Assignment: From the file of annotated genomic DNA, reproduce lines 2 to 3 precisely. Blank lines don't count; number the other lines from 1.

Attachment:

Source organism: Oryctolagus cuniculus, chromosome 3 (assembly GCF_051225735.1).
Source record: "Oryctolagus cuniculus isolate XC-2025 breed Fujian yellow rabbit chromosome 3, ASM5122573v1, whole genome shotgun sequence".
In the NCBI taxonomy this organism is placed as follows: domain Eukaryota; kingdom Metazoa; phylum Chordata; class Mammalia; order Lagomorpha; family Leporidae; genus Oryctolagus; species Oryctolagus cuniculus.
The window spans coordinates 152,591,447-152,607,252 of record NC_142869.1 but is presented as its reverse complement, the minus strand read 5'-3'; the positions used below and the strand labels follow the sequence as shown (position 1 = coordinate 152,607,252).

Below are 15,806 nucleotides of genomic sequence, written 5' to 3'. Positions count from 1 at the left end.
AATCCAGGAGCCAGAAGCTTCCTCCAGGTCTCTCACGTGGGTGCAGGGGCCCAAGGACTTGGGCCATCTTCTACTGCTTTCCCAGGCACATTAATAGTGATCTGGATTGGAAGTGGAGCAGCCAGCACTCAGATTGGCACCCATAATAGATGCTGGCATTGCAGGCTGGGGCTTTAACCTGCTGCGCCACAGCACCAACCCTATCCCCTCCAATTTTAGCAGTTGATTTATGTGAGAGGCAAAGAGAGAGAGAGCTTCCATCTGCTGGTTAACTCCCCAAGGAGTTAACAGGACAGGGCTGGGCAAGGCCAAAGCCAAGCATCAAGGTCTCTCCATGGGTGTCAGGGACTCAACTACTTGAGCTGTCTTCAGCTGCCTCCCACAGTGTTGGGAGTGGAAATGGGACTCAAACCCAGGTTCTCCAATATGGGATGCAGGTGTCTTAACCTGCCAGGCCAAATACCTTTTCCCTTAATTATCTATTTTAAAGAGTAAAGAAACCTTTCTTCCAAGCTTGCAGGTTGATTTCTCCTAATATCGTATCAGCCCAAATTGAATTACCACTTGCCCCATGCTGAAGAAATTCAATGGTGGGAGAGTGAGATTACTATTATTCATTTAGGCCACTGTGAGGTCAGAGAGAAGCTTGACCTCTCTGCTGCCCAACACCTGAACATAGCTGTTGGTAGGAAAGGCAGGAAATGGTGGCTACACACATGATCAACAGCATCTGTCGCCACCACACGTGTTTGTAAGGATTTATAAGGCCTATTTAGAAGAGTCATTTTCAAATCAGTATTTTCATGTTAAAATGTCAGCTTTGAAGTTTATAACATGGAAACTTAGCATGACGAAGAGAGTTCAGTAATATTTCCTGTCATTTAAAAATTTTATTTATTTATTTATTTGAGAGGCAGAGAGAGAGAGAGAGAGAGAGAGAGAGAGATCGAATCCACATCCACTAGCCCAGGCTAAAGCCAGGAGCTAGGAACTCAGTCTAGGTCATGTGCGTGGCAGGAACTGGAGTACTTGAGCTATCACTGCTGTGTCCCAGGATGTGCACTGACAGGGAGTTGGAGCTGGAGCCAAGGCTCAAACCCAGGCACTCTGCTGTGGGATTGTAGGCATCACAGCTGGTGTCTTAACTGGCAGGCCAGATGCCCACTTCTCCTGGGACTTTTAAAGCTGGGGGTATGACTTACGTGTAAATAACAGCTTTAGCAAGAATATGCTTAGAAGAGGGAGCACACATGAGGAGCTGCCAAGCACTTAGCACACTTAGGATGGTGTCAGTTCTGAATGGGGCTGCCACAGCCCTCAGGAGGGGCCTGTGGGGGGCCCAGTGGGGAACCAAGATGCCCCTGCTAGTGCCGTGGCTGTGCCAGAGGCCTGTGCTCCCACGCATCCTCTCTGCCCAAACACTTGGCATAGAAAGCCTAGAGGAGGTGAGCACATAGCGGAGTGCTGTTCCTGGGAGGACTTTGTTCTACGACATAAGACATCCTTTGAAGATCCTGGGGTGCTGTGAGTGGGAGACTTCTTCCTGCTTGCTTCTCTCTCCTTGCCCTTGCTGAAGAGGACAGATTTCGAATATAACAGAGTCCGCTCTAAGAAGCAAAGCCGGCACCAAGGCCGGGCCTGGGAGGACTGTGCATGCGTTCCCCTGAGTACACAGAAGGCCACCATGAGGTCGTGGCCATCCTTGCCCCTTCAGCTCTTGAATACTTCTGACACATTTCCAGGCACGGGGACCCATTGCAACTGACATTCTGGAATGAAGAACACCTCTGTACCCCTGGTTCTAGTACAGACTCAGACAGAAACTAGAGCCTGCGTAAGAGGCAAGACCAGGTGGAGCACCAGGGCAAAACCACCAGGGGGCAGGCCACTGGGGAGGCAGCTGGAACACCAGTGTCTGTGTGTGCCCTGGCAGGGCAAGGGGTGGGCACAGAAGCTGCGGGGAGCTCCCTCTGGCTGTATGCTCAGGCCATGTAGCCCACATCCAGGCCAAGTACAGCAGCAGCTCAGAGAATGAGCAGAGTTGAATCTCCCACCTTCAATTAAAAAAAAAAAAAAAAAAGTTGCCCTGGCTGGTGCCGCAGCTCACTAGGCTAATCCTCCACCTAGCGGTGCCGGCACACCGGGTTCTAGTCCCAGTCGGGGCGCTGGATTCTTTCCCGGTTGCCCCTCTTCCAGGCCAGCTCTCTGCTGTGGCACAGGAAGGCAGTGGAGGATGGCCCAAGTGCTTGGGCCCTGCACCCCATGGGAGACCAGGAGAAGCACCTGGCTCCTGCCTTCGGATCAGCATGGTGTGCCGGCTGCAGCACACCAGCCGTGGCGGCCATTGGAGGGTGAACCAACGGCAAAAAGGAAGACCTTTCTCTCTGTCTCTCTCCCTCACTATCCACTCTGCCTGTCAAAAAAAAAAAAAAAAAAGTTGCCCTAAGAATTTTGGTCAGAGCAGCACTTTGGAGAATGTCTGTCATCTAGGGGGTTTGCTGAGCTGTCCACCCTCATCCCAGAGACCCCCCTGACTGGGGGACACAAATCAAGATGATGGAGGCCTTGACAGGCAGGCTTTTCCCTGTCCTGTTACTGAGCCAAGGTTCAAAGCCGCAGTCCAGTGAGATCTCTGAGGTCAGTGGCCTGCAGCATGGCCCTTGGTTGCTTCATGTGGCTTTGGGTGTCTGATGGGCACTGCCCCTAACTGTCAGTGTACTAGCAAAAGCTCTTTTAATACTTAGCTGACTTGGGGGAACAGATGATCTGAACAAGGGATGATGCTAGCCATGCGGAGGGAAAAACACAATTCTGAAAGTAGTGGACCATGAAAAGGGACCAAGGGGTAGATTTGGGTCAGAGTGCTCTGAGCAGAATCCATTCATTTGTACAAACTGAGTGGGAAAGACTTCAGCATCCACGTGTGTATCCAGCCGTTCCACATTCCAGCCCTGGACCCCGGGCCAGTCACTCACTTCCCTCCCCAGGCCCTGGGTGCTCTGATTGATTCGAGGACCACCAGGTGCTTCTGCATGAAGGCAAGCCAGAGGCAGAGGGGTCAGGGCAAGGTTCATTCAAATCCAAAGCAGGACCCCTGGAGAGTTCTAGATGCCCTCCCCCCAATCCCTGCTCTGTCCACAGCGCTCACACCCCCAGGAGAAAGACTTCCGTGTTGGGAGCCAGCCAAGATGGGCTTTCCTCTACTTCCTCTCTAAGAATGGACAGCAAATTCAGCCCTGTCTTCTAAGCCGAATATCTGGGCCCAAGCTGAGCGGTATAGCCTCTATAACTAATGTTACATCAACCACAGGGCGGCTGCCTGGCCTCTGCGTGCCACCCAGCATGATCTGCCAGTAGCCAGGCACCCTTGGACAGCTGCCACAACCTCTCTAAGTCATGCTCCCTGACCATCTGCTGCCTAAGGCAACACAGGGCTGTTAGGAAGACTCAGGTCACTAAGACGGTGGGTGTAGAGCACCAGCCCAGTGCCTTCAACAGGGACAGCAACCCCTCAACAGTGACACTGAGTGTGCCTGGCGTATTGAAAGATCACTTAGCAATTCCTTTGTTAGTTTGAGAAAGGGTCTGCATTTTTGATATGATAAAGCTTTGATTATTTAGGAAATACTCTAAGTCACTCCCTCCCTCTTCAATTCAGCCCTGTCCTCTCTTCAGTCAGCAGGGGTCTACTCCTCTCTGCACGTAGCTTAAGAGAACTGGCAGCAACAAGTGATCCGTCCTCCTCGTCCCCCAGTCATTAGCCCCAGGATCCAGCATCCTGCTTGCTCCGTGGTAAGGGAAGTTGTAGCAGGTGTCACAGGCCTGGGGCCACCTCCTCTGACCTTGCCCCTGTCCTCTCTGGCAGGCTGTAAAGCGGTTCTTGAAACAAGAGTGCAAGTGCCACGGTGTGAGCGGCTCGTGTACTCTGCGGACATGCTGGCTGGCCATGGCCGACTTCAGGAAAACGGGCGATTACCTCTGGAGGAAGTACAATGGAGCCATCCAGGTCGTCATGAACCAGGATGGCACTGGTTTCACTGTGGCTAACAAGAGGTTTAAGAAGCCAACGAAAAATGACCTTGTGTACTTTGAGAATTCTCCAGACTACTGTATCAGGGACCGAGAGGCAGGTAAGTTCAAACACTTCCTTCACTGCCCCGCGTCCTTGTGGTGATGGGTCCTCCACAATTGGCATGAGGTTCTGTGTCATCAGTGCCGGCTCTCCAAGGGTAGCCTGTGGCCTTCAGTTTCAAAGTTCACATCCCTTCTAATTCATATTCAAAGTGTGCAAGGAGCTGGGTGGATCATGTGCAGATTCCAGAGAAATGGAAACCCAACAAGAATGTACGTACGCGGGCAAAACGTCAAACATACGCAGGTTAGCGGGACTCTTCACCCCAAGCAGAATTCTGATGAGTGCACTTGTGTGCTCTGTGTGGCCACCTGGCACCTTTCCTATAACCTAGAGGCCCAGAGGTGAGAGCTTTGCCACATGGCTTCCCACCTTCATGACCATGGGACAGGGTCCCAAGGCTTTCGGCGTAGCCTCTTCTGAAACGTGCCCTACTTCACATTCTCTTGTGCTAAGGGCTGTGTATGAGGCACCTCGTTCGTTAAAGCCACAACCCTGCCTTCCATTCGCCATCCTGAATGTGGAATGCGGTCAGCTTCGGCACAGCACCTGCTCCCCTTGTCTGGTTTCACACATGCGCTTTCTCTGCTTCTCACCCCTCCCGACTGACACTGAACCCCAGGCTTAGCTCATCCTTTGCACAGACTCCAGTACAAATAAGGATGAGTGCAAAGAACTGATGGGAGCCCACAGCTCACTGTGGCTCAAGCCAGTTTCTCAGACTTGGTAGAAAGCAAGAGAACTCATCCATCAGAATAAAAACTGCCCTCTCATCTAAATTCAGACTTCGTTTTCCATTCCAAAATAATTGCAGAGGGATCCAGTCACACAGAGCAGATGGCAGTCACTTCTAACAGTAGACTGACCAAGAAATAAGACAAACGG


Source record: "Oryctolagus cuniculus isolate XC-2025 breed Fujian yellow rabbit chromosome 3, ASM5122573v1, whole genome shotgun sequence".
In the NCBI taxonomy this organism is placed as follows: domain Eukaryota; kingdom Metazoa; phylum Chordata; class Mammalia; order Lagomorpha; family Leporidae; genus Oryctolagus; species Oryctolagus cuniculus.